As a result of technological advancement and exponential increases in global access, cross-disciplinary research has recently turned to digital online video games. Most anthropological research within this area has centered around player self-identification, gender construction, and gaming communities. Yet many interactions occur at nodes of dynamic conflict where agentic players navigate intersections of power, which are unaddressed in the scholarly corpus. By utilizing ethnographic methods in World of Warcraft's player versus player events, I examine resources, relationships, and tools that underpin player actions and understandings. My findings reveal layered and dynamic patterns of sociotechnical conflict. Players' geographical location impacts access to infrastructure while hardware and software constrain in-game action in fundamental and inescapable ways. Player versus player events add additional restrictions and create fluid situations where players continually negotiate fluctuating social tensions while event-dependent dispersions of power fluctuate between groups and individuals. Players become leaders by legitimizing power in contextually unique ways, and competing imaginaries generate conflicts that are interpreted through game-specific subjectivities. In exploring these occurrences and utilizing theoretical explanations within World of Warcraft contexts, this research contributes to disciplinary understandings and discussions addressing conflict, leadership, and power, and to methodological techniques utilized in virtual world study. By foregrounding how players navigate power differentials in conflict situations, this research informs broader conceptions of how individuals and groups manage social disputes within and outside digital social events, informs game design, and has policy implications for resolving virtual world conflicts in real world courts.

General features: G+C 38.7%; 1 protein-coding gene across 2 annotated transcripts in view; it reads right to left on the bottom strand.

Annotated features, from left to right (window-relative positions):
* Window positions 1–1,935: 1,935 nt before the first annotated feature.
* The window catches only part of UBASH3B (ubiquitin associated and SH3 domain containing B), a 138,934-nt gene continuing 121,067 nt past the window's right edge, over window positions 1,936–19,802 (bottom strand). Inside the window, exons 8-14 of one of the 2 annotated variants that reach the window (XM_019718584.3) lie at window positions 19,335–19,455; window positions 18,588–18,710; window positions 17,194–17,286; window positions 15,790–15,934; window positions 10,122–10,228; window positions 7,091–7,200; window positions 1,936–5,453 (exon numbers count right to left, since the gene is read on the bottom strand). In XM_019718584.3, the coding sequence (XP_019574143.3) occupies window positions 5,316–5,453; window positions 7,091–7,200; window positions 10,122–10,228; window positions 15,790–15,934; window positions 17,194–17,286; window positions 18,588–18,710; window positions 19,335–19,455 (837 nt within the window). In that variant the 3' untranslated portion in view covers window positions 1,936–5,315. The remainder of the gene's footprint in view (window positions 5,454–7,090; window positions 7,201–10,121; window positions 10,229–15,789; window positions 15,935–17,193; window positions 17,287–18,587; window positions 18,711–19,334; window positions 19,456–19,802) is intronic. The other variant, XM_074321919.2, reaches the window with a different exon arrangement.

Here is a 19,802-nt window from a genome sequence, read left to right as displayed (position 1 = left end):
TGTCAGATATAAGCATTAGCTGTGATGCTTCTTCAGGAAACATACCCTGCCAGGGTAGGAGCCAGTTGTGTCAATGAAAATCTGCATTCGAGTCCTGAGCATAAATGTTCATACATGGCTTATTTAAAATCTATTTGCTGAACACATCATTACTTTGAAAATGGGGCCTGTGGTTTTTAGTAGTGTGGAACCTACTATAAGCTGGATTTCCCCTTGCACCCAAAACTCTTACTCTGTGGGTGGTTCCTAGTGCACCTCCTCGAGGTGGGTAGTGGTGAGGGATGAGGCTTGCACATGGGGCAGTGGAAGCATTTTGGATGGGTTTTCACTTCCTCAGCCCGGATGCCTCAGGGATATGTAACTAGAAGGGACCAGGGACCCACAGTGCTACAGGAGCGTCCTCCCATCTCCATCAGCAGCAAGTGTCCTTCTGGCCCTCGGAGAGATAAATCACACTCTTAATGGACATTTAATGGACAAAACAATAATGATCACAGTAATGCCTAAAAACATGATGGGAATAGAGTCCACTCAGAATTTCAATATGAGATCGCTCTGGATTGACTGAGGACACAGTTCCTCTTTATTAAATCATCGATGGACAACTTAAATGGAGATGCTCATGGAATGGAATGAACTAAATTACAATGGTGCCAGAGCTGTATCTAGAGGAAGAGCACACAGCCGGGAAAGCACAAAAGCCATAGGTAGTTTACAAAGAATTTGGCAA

Master of Arts (M.A.)
College of Sciences
Length of Campus-only Access
Masters Thesis (Open Access)
Root, Rachael, "Navigating Sociotechnical Power Structures: Dynamics of Conflict in World of Warcraft's Player versus Player Events" (2016). Electronic Theses and Dissertations. 4863.